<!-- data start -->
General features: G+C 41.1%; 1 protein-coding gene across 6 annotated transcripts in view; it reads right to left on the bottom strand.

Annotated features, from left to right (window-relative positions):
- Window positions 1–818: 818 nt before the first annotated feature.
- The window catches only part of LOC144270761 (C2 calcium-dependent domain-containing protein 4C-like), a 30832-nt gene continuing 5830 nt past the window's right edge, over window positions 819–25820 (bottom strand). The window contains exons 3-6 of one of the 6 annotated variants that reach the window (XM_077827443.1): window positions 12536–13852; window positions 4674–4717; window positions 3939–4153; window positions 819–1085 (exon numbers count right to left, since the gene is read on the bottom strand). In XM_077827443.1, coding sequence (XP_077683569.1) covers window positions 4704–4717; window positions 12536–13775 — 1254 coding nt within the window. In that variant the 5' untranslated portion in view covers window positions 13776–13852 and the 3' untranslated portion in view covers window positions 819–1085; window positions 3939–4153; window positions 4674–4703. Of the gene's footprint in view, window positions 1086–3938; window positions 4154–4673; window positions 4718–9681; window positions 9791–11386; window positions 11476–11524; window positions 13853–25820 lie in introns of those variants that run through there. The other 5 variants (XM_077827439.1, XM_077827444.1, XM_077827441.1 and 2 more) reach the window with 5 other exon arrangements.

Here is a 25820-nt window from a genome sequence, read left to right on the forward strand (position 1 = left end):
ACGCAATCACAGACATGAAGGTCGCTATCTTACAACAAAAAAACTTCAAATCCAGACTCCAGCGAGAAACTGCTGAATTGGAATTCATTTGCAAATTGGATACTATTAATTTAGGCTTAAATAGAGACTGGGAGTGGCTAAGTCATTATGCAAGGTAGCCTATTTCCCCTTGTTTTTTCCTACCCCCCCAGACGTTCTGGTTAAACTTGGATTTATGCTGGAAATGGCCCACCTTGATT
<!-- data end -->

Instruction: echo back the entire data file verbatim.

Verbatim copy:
General features: G+C 41.1%; 1 protein-coding gene across 6 annotated transcripts in view; it reads right to left on the bottom strand.

Annotated features, from left to right (window-relative positions):
- Window positions 1–818: 818 nt before the first annotated feature.
- The window catches only part of LOC144270761 (C2 calcium-dependent domain-containing protein 4C-like), a 30832-nt gene continuing 5830 nt past the window's right edge, over window positions 819–25820 (bottom strand). The window contains exons 3-6 of one of the 6 annotated variants that reach the window (XM_077827443.1): window positions 12536–13852; window positions 4674–4717; window positions 3939–4153; window positions 819–1085 (exon numbers count right to left, since the gene is read on the bottom strand). In XM_077827443.1, coding sequence (XP_077683569.1) covers window positions 4704–4717; window positions 12536–13775 — 1254 coding nt within the window. In that variant the 5' untranslated portion in view covers window positions 13776–13852 and the 3' untranslated portion in view covers window positions 819–1085; window positions 3939–4153; window positions 4674–4703. Of the gene's footprint in view, window positions 1086–3938; window positions 4154–4673; window positions 4718–9681; window positions 9791–11386; window positions 11476–11524; window positions 13853–25820 lie in introns of those variants that run through there. The other 5 variants (XM_077827439.1, XM_077827444.1, XM_077827441.1 and 2 more) reach the window with 5 other exon arrangements.

Here is a 25820-nt window from a genome sequence, read left to right on the forward strand (position 1 = left end):
ACGCAATCACAGACATGAAGGTCGCTATCTTACAACAAAAAAACTTCAAATCCAGACTCCAGCGAGAAACTGCTGAATTGGAATTCATTTGCAAATTGGATACTATTAATTTAGGCTTAAATAGAGACTGGGAGTGGCTAAGTCATTATGCAAGGTAGCCTATTTCCCCTTGTTTTTTCCTACCCCCCCAGACGTTCTGGTTAAACTTGGATTTATGCTGGAAATGGCCCACCTTGATT